1920s CultureAlyssa Jones, Natalie Knoer, Maria Macaluso, Tisha Nacario, and Majesty Williams


The 1920s
In reaction to World War I, the society and culture of Europe, the United States, and many other parts of the world experienced fast changes. In the 1920s, a lot of new technologies helped produce a mass culture shared by millions in the world's developed countries. There were affordable cars, improved telephones, and new forms of media such as motion pictures and radio brought people around the world much closer together than they ever were.
Clothes

The 1920s was a time of change. There were mostly changes in the women and how they dressed. They were mostly teenagers who went against old Victorian traditions and beliefs. This new woman was a flapper. She smoked, drank, danced, and voted. She cut her hair, wore make-up, and went to parties. She was giddy and risky.
It all started before World War I, the Gibson Girl was at rage. The Gibson Girl wore her hair loosely on top of her head and wore a long straight skirt and a shirt with a high collar. The Gibson Girl was feminine but broke many gender barriers because it allowed her to participate in sports. The Gibson Girl was inspired by Charles Dana Gibson's drawings.external image gibson-girl.jpg
After World War I, women and men were anxious to avoid the rules of society. During this time, younger women did not date until a younger man showed interest in them, but nearly a whole generation of young men had died in the war. These women decided that they were not going to waste their teenage years in loneliness; they were going to enjoy life. They would break away from the old values.
The word "flapper" first appeared in Great Britain. The term described young adolescent women. The word "flapper" entered the United States through literature. Clara Bow, Louise Brooks, Rudolf Valentino, and Josephine Baker were popular influences or stars at the time.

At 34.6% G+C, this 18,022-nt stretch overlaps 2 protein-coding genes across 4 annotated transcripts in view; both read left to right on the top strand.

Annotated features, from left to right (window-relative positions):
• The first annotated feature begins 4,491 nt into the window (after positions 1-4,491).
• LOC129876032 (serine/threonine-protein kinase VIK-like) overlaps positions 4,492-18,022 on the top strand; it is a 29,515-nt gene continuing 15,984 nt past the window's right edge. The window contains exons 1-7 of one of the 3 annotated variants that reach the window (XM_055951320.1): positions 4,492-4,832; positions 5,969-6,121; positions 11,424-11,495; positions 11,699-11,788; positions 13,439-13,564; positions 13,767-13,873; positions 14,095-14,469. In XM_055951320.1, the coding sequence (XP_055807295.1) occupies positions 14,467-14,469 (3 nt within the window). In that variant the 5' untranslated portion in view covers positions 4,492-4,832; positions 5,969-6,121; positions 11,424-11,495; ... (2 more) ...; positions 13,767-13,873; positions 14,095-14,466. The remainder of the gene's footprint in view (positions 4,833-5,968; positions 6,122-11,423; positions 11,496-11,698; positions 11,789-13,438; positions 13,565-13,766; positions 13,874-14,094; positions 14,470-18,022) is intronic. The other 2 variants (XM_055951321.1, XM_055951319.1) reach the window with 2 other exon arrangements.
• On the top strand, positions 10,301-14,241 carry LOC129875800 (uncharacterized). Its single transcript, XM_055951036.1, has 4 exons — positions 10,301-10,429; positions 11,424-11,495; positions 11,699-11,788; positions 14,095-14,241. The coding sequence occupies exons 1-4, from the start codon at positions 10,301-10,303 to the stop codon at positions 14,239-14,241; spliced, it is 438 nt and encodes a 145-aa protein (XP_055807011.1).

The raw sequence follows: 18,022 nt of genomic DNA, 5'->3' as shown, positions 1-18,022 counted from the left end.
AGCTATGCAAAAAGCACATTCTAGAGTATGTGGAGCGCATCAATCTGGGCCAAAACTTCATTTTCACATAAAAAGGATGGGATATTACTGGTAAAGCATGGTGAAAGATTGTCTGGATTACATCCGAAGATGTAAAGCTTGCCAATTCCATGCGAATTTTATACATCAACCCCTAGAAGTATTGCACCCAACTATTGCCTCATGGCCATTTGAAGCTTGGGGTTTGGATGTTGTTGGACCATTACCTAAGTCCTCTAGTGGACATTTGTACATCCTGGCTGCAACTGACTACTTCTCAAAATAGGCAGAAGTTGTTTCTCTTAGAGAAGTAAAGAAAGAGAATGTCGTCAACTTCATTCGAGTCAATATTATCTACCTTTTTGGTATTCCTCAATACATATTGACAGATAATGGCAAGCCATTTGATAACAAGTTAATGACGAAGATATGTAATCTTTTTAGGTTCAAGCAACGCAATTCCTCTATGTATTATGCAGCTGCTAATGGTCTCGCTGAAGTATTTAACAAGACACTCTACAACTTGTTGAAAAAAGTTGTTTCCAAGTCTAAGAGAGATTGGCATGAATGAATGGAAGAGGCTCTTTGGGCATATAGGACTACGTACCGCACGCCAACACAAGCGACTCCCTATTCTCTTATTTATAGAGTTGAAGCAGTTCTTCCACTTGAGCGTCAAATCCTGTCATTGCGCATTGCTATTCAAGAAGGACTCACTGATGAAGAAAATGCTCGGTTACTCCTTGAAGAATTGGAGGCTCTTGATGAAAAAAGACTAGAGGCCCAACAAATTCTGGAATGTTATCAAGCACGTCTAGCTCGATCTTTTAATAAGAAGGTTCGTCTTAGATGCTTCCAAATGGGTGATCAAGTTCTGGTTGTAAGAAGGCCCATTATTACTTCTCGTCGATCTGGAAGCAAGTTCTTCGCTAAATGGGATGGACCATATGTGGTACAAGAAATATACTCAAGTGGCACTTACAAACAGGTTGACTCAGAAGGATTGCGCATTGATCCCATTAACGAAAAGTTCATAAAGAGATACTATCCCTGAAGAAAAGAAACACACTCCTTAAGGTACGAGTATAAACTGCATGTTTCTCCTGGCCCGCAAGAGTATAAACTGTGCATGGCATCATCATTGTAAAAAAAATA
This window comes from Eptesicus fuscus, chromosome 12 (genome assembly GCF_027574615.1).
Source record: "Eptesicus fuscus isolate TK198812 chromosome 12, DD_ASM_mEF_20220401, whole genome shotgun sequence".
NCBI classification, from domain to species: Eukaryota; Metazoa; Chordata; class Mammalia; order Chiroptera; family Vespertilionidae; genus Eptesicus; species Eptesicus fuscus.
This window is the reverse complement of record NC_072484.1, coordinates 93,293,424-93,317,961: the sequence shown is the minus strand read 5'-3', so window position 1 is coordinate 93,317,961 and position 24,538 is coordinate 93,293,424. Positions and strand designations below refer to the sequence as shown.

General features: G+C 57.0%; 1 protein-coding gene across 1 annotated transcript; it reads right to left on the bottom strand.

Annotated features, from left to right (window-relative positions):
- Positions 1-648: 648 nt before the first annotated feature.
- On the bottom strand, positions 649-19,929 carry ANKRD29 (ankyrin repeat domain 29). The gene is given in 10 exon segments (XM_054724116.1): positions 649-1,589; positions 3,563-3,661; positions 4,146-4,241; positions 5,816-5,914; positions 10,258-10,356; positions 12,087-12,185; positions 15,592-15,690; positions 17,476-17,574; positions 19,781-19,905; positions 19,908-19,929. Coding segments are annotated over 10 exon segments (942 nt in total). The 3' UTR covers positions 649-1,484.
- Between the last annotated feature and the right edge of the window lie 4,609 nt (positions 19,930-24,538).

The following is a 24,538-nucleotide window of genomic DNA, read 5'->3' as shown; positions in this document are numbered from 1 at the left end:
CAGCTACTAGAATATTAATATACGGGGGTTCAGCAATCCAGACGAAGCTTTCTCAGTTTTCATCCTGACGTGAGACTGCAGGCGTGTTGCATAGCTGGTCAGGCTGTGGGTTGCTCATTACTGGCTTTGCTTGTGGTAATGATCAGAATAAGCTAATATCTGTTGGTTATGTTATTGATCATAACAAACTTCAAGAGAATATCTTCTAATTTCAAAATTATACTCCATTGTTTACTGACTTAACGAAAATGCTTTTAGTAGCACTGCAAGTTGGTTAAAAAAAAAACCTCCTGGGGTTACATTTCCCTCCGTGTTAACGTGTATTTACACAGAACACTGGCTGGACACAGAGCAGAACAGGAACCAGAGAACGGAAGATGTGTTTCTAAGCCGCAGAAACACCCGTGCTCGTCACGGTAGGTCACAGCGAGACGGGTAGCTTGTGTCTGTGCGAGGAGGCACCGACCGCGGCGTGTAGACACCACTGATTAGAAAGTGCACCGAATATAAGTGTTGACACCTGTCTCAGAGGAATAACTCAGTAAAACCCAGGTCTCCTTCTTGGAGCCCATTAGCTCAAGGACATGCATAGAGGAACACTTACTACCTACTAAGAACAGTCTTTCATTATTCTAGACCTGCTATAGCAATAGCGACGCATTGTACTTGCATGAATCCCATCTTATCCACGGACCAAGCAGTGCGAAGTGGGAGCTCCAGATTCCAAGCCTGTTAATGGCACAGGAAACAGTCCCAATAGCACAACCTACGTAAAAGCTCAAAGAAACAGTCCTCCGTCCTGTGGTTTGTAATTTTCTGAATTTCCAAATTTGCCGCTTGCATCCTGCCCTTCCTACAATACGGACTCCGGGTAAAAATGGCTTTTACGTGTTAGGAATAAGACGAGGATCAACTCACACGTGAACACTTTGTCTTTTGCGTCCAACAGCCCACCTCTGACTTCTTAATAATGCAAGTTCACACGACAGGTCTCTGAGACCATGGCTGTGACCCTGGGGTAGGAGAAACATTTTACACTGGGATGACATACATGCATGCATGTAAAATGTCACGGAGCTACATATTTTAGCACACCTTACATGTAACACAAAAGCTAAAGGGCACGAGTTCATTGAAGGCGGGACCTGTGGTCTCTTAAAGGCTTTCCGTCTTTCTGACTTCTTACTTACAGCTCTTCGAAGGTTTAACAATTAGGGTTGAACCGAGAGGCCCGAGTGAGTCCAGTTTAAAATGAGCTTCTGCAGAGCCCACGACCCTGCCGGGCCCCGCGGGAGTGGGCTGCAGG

To women, many things became important. In addition to clothing, the face, figure, coiffure, posture, and grooming were important as well. This was the time when cosmetics became a hit. Also, fashion trends were rapidly growing. The fashion trends were usually inspired by female movie stars. As time moves on, the fashion trends change in a blink of an eye.
Literature
In the winter, reading was a favorite past time. Authors in the period struggled to understand the rapid changes in society. Even though some authors praised the changes, some expressed disappointment in the passing of the old ways.
F. Scott Fitzgeraldexternal image fitzgerald.jpg

Fitzgerald was born in St. Paul, Minnesota on September 24, 1896. Fitzgerald was an American author. He is most well-known for The Great Gatsby published in 1925. The Great Gatsby is about a history of a man named Jay Gatz and his love Daisy Buchanan. Jay Gatz had an American dream which gave away to the pursuit of money. The book was the essential Jazz Age document. It is considered an accurate reflection of the Roaring Twenties.
A. A. Milne external image a-a-milne-2.jpg

Milne was a British children's writer. He was born in London, England on January 18 ,1882. Milne only had one child, Christopher Robin. He is most well-known for publishing Winnie the Pooh in 1926. The book featured his only child, Christopher Robin. Out of the characters in Winnie the Pooh, only Rabbit and Owl were fictitious. All the other characters were based off something. For instance, Pooh and the other animals were inspired by his son's stuffed animals. The teddy bear was originally named after their pet swan, Pooh.

Music
The origin of Jazz is traced back to the city of New Orleans, Louisiana. Though 1935 is considered the Big Band era where jazz became invented and most popular, but jazz had been recorded in the 1920’s. In the 1920’s the music of jazz started to become that large band format and started combining elements such as: black spirituals, blues, and European music. In the 1920’s there was also a popularity of hotel bands where many musicians came together to play jazz for the hotel residents or other for people who decided to come in and listen.